Otocontrol: Improved spectral-temporal sensitivity and binaural integration in the hearing impaired through automated sensorineural feedback.
Better cooperating ears
About ten percent of the Dutch population suffers to some extent from hearing loss. To restore hearing capacity, two major technological solutions are available: hearing aids, which essentially record the sound with microphones and amplify it, and cochlear implants, which translate the sound into an electrical signal, which is directly fed into the auditory nerves.
Integrating mixed signals
People with hearing impairments often wear aids in both ears. They can combine two hearing aids, two cochlear implants or a hearing aid with a cochlear implant. In all cases, the brain receives different signals from both ears. Not only because of the difference in working mechanisms between cochlear implants and conventional hearing aids, but also because seldom both ears are impaired in exactly the same way. The brain integrates the information coming from both ears. When both signals differ profoundly, the patient for example may have great difficulty to understand speech as well as he or she might.
From brain signal to optimized device
The aim of this project is to record directly from the brain the signals received from both ears, in combination with a perceptual response of the patient to a presented sound, and to use these measurements to optimize the integration of the two hearing devices for each patient individually. At the moment, these devices are optimized subjectively: patients are asked to fill out questionnaires about what they can and can’t hear. This project should result in an objective, automated system, which generates abstract sound patterns to which the patient should react, measures the resulting signals in the brain of the patient, and learns to find the optimal settings for his or her hearing devices. This solution may not be possible for everybody though, as sometimes the difference in hearing capacity between the two ears is just too big (e.g. when there is no frequency overlap).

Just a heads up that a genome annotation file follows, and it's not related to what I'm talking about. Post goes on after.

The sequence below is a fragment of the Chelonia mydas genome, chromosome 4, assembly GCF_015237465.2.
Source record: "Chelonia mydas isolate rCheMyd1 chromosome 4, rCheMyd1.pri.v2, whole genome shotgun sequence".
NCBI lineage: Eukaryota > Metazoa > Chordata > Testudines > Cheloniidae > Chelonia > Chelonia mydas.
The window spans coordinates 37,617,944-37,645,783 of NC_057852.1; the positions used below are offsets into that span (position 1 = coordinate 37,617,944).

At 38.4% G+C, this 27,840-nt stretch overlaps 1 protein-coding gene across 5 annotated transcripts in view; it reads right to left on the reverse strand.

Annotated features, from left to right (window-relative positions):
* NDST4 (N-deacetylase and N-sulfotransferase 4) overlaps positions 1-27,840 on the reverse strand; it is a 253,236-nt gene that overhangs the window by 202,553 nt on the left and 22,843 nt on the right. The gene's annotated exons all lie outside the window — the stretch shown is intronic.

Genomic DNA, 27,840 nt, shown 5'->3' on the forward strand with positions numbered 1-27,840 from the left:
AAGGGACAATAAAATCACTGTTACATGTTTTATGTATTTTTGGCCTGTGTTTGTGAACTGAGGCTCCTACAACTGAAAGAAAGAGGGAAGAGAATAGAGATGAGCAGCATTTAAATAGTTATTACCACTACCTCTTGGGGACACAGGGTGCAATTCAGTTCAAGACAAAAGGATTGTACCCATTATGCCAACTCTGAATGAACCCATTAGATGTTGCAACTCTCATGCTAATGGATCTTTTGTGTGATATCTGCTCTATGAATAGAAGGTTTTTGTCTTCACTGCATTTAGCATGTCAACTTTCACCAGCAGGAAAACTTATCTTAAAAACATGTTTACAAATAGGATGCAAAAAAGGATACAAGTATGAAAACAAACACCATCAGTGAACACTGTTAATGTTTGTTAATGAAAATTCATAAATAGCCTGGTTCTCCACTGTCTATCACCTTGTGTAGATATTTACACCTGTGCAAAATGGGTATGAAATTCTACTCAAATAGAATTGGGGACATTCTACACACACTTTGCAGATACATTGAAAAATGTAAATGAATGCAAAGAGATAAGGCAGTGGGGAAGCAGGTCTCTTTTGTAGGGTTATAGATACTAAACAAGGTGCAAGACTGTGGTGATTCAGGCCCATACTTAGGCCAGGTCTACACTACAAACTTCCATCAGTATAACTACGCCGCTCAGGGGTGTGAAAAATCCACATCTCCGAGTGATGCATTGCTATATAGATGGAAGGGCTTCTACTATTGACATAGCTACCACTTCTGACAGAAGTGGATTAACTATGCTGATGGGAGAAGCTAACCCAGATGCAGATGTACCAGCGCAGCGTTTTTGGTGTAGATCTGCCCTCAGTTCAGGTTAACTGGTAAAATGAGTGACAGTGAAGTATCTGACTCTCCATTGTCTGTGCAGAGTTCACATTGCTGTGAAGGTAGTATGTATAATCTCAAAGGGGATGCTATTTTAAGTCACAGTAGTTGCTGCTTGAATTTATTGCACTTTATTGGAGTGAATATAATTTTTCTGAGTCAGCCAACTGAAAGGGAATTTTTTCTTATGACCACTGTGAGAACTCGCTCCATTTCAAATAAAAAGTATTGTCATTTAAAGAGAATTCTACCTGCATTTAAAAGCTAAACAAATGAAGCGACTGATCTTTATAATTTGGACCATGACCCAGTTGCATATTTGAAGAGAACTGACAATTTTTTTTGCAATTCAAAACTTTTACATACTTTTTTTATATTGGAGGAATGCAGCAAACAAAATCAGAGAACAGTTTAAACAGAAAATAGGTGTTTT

The researchers will start by exposing healthy people to some 1000 different broadband sounds in 15 minutes. Their brain responses are measured with different techniques, such as 4DEEG and Near Infrared Spectroscopy. These experiments will result in a model describing the influence of different parameters of the hearing devices on the perceived sound in the brain. The model will then be tested with patients. Eventually, the researchers hope to develop a system called Otocontrol, which can be used in the clinical practice of ENT specialists.
Patrick Boyle, Senior Director External Research Advanced Bionics/Sonova
‘We produce both hearing aids and cochlear implants. This project hopefully provides us with new insights to improve the sound experience of our customers. Not only do the researchers get access to our devices, but we also share our calibration algorithms and specialized measurement techniques and research software with them. For hearing impaired, one of the most difficult things is to determine the direction sound is originating from and to focus on that one sound. Healthy people can eliminate non relevant sounds, it would be great if we can also achieve that for hearing impaired.’
Erasmus University Rotterdam, Radboud University Medical Center, Radboud University Nijmegen, Advanced Bionics/Sonova, Artinis, Twente Medical Systems International